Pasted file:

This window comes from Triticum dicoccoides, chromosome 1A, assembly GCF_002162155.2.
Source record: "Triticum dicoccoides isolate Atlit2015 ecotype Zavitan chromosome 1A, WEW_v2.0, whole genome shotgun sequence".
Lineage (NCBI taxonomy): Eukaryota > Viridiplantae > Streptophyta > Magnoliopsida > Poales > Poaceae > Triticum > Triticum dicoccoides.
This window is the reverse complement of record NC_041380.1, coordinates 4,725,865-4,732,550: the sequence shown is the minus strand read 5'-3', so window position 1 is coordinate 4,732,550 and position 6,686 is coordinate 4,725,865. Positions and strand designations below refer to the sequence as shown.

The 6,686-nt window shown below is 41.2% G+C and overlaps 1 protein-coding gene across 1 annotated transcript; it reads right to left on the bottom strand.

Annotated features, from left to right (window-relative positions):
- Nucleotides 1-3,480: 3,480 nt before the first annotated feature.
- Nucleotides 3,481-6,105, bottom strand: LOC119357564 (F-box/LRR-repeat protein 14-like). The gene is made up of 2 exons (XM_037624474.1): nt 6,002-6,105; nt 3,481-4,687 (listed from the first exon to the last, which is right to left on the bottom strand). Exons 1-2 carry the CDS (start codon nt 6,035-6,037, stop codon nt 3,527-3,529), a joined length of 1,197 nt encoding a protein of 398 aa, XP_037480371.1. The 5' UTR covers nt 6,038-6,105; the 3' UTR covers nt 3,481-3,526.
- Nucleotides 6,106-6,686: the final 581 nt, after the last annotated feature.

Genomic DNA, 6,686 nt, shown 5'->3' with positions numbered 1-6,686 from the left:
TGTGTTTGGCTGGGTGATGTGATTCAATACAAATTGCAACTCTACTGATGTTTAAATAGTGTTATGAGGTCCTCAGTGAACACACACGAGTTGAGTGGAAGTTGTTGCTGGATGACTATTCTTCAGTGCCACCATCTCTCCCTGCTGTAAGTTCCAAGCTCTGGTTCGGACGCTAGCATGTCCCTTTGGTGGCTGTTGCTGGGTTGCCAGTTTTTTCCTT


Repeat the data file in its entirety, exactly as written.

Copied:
This window comes from Triticum dicoccoides, chromosome 1A, assembly GCF_002162155.2.
Source record: "Triticum dicoccoides isolate Atlit2015 ecotype Zavitan chromosome 1A, WEW_v2.0, whole genome shotgun sequence".
Lineage (NCBI taxonomy): Eukaryota > Viridiplantae > Streptophyta > Magnoliopsida > Poales > Poaceae > Triticum > Triticum dicoccoides.
This window is the reverse complement of record NC_041380.1, coordinates 4,725,865-4,732,550: the sequence shown is the minus strand read 5'-3', so window position 1 is coordinate 4,732,550 and position 6,686 is coordinate 4,725,865. Positions and strand designations below refer to the sequence as shown.

The 6,686-nt window shown below is 41.2% G+C and overlaps 1 protein-coding gene across 1 annotated transcript; it reads right to left on the bottom strand.

Annotated features, from left to right (window-relative positions):
- Nucleotides 1-3,480: 3,480 nt before the first annotated feature.
- Nucleotides 3,481-6,105, bottom strand: LOC119357564 (F-box/LRR-repeat protein 14-like). The gene is made up of 2 exons (XM_037624474.1): nt 6,002-6,105; nt 3,481-4,687 (listed from the first exon to the last, which is right to left on the bottom strand). Exons 1-2 carry the CDS (start codon nt 6,035-6,037, stop codon nt 3,527-3,529), a joined length of 1,197 nt encoding a protein of 398 aa, XP_037480371.1. The 5' UTR covers nt 6,038-6,105; the 3' UTR covers nt 3,481-3,526.
- Nucleotides 6,106-6,686: the final 581 nt, after the last annotated feature.

Genomic DNA, 6,686 nt, shown 5'->3' with positions numbered 1-6,686 from the left:
TGTGTTTGGCTGGGTGATGTGATTCAATACAAATTGCAACTCTACTGATGTTTAAATAGTGTTATGAGGTCCTCAGTGAACACACACGAGTTGAGTGGAAGTTGTTGCTGGATGACTATTCTTCAGTGCCACCATCTCTCCCTGCTGTAAGTTCCAAGCTCTGGTTCGGACGCTAGCATGTCCCTTTGGTGGCTGTTGCTGGGTTGCCAGTTTTTTCCTT